Zoe Saldana looks beautiful on the cover of Allure Magazine, a fact that isn’t surprising when you consider the glossy’s reputation for glamorizing their subjects. What stands out as bizarre is the cover line which reads “Zoe Saldana: 115 pounds of grit and heartache.” It’s the first time we’ve seen a cover subject’s weight featured so prominently, especially in a magazine that mainly focuses on beauty, not body.

It can be argued the editors were trying to play up the “little and full of grit” reference to speak to Zoe’s lithe frame and larger-than-life personality. But they could have accomplished that by any number of adjectives describing Zoe as small and petite. Including the numerical figure draws significant attention to her weight and poses it as attractive enough to be displayed on the cover.

Furthermore, her weight is the first descriptor we read after Zoe’s first and last name. Weighing in at a mere 115 pounds, it’s Zoe’s lithe frame that’s put on a pedestal and seen as something to aspire to; her success, natural beauty, confidence, attitude, sexuality and race all take a backseat.

Interestingly enough, her weight isn’t referenced in the article though the write-up does touch on Zoe’s race and sexuality. In a particularly fascinating quote, she reveals she could “end up with a woman raising my children … that’s how androgynous I am.” The focus remains on her body though as we see Zoe posing in the nude, showing off just how attractive Allure finds a 115 pound, 5’7″ frame to be.

Sure, it could just be an innocent device used to describe Zoe. But given the magazine industry’s history of glorifying thinness as the ideal body standard (even when it’s achieved by unhealthy practices), Allure‘s cover line is ill-conceived. Do you agree?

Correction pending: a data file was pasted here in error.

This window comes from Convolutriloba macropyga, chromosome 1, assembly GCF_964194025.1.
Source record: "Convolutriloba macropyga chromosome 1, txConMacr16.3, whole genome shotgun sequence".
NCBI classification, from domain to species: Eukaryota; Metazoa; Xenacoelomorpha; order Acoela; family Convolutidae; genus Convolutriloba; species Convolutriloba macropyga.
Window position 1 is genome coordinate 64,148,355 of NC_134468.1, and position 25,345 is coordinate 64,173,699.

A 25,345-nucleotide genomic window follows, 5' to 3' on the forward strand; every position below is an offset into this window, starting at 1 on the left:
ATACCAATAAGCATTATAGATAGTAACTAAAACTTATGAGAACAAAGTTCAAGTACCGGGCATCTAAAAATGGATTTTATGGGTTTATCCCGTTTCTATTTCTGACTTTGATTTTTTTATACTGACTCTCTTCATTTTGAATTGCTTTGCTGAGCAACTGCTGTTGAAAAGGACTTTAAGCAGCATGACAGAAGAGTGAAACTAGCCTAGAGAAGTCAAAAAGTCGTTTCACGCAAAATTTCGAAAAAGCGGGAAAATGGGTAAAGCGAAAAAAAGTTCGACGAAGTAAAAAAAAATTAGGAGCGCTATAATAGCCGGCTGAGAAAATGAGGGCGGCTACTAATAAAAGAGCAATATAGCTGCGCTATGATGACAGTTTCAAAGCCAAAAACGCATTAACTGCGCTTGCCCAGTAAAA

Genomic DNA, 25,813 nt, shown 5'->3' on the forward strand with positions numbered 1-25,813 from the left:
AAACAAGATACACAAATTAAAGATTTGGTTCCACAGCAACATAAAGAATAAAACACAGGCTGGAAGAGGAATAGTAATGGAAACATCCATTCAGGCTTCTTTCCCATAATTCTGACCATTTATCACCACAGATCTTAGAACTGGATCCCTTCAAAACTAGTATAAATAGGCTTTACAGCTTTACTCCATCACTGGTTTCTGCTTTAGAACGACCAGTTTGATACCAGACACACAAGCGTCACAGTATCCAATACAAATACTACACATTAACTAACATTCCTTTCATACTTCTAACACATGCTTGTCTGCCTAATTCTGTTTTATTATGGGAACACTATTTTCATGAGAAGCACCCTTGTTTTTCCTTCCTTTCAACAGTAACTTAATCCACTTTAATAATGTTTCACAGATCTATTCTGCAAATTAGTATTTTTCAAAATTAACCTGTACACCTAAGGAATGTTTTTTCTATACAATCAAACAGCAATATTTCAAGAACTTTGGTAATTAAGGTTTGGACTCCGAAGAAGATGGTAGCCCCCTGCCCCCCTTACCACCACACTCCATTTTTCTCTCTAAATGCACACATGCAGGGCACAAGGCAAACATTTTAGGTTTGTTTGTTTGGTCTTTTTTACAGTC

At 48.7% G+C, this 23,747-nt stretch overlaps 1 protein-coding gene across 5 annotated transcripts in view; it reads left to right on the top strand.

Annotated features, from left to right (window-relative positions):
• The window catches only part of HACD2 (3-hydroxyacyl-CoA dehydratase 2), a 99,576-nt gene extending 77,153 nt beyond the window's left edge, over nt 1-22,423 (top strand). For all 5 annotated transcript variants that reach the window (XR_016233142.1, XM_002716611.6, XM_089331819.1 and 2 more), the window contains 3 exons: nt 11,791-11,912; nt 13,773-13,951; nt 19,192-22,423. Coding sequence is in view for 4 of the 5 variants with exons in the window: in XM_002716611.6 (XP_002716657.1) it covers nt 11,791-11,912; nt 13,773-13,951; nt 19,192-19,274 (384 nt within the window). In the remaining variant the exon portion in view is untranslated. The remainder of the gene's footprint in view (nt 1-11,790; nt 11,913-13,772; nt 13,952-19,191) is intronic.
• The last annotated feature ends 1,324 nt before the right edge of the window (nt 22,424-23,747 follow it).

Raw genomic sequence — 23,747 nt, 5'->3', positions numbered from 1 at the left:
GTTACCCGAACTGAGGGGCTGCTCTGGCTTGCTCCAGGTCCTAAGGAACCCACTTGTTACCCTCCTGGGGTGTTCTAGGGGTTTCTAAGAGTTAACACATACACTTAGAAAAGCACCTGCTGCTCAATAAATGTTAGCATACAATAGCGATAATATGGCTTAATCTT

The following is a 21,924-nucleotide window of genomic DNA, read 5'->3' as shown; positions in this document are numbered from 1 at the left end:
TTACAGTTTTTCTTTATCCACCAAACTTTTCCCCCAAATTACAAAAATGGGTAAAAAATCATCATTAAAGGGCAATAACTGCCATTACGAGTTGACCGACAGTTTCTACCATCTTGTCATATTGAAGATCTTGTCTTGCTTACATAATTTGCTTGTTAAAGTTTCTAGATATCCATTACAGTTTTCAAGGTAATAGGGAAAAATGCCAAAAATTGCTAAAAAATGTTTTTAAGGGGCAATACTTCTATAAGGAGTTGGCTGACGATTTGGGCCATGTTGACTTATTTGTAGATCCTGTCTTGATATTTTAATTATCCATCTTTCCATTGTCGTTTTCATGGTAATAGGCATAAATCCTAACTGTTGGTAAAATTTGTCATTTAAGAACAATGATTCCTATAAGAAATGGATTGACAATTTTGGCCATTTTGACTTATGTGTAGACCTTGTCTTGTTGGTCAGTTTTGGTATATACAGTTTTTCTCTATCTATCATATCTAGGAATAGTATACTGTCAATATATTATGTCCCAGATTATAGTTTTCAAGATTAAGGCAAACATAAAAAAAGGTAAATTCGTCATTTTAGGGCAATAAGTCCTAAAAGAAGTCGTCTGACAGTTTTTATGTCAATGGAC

-Jennifer Grimes

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  • truth

    I have no respect for this person for disrespecting Nina Simone’s history and legacy by choosing to play her. Completely disgusting and shameful in my opinion.

  • KjO

    I don’t care how thin she is, putting her weight on the cover is in VERY poor taste.

  • donnadara

    That’s odd at best. It feels like it’s being used as a modifier like blonde or statuesque. A way to say that she is beautiful. I think that is problematic. Even when other magazines talk about women’s curves or whatever, no one is calling out anyone’s weight number. I think it’s obnoxious that the person who interviewed her asked her to give her weight. Weight fluctuates and I think it opens the door for other interviewers to constantly ask her how much she weighs now. Kind of like Lolo Jones talking about her virginity. Nobody wants to be put under the microscope about something that is personal.

  • Treece

    Allure didn’t put Zoe Saldana’s weight on the cover b/c she’s proud of it, or because it plays on the fact that she also has a “larger than life” personality. BS….they put it there to insinuate that 5’7″ and 115 pounds is a considered a standard of beauty to them. In the entertainment and modeling industry to be that thin at her height is considered a norm. A beautiful norm. Honestly, for her height she is a little too thin. Point blank period. A woman that tall (according to every weight/height chart I’ve ever looked at) should be no less than 125 pounds. Yes, everyones frame is different. I know. But when you glamorize a woman who on average is about 10 pounds underweight, but chastize a woman who is about 10 pounds overweight, I have a problem with that. That is what the beauty/fashion/entertainment industry does. Just when women were starting to focus on health in stead of numbers on scales or dress sizes, the “fight against obesity” has taken a sharp turn back to raising super thin women on pedestals and shaming those who are the slightest bit overweight. I’m all for weight loss to improve health. But I cannot agree with Allure placing an actresses weight on the cover of a magazine as if somehow that makes her more “alluring” (pardon the pun) or attractive. Say what you will, but that’s the reason why they put her weight on that cover. Any other excuse is a lame one.